Whistler library axes late fees; experts urge others to do the same


If you’ve been meaning to take out Leo Tolstoy’s War and Peace from the Whistler Public Library but have found the book’s physical resemblance to a brick daunting, now might be a good time to pull the trigger.

The Whistler Public Library’s 31-year history of late fines and fees will come to an end as the resort municipality aims to reduce barriers to knowledge and information.

“Fines often discourage access to the library by the very people who need it the most,” library director Elizabeth Tracy said in an official statement.

“It is important to acknowledge that people have already paid for these resources with their tax dollars.”

The move is in line with a number of other libraries across North America that have axed fees for similar reasons.

“It’s a fantastic way to lessen the barriers and overcome a lot of the anxiety, particularly with people who are non-traditional borrowers or have financial limitations,” said Eric Meyer, a library scientist at UBC.

“Those fines can be stigmatizing. Those things can be things that shut off their access to the library from a very young age and extend into the future.”

VPL has no plans to follow suit

Meyer says disadvantaged people could benefit from similar policies being embedded in communities across Canada, especially in Vancouver.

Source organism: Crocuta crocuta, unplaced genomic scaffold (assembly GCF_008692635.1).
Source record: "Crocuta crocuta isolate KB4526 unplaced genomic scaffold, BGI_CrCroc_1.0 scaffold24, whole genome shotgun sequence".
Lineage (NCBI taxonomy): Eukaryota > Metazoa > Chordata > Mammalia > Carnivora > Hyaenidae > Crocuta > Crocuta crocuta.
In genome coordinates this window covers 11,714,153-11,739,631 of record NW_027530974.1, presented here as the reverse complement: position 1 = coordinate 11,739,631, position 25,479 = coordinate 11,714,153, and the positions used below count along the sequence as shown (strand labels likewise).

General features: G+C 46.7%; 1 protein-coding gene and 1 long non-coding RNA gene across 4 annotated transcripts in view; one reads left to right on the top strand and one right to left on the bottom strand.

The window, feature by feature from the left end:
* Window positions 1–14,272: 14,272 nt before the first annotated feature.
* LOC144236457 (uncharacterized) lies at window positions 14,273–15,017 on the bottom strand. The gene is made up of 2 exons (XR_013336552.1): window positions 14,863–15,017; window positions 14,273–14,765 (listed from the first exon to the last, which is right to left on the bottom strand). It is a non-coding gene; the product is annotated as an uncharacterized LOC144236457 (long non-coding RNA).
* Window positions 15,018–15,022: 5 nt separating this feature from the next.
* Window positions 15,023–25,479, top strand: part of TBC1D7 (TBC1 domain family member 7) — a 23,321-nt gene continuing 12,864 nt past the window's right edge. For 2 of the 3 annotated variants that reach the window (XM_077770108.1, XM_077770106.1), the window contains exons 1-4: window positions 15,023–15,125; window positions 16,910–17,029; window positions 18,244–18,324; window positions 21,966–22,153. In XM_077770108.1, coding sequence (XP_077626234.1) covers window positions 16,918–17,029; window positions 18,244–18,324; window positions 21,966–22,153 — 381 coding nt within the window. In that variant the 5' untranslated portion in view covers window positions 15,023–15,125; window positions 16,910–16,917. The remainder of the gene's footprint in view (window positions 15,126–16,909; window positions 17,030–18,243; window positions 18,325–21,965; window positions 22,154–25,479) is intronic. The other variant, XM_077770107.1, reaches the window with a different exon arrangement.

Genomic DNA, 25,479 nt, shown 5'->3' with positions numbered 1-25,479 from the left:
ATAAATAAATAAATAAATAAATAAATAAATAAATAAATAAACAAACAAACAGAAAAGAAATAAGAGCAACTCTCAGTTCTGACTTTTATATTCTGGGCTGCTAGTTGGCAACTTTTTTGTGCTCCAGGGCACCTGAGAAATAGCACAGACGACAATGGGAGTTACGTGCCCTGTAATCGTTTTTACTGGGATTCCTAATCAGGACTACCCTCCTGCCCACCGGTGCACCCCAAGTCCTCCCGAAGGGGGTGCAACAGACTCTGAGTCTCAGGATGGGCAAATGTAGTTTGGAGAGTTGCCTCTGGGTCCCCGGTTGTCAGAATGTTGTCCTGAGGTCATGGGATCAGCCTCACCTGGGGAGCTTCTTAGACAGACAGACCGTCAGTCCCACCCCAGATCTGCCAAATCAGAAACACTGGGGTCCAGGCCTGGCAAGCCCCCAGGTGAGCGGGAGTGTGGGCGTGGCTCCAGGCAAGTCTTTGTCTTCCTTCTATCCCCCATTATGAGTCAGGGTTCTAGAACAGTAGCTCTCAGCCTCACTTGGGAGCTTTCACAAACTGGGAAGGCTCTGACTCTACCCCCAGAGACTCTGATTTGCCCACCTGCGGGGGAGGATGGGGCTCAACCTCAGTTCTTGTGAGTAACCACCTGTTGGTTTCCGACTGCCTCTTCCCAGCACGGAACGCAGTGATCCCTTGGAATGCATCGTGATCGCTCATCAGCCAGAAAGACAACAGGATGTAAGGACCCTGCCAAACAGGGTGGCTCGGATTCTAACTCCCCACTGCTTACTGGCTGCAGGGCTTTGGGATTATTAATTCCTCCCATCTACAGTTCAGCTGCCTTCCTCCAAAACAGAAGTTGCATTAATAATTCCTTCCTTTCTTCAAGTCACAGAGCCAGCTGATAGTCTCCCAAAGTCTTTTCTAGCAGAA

Sandra Singh, chief librarian of the Vancouver Public Library, commends the move made by Whistler Public Library, but says the VPL has no plans to follow suit due to budget constraints.

“In theory, we would love to have no library fines on materials; however, what would we reduce in other areas in order to make that happen?” said Singh. “At this point, we are not prioritizing decreasing library fines.”

VPL

The Vancouver Public Library’s Central Branch celebrates its 20th anniversary May 26, 2015. (Rishad Daroowala/Flickr)

Fines and fees account for 1.3 per cent of the VPL’s yearly revenue or about $625,000. Singh says, although municipal funding is substantial, losing the extra dollars from fees would be a significant loss.

Instead, she says, staff work with customers on a case-by-case basis to determine if fees should be waived.

“Depending on their circumstance, sometimes we will set up a payment plan … [and they] can continue to use the library while they’re paying,” she said. “In other circumstances, we may even waive part of the fine.”

The VPL does not place late fees on children’s books.

Success and failure

The effectiveness of removing late fees has had mixed results in numerous libraries.

The practice was tried out in Windsor, Ont. but fees were eventually reinstated following reports of a substantial $200,000 in lost revenue.

However, dozens of municipalities in the United States have considered it a success. Several Chicago suburbs have seen library use increase after discontinuing fees.

“We’ve issued more library cards [and] things are being brought back on shelf sooner,” said Cynthia Fuerst, library director at the Vernon Area Public Library in Illinois. 

“The number of days an item has been out has actually decreased 42 per cent.”

Most recently, Salt Lake City Library announced plans to remove fees, declaring they disproportionately impacted low-income community members.



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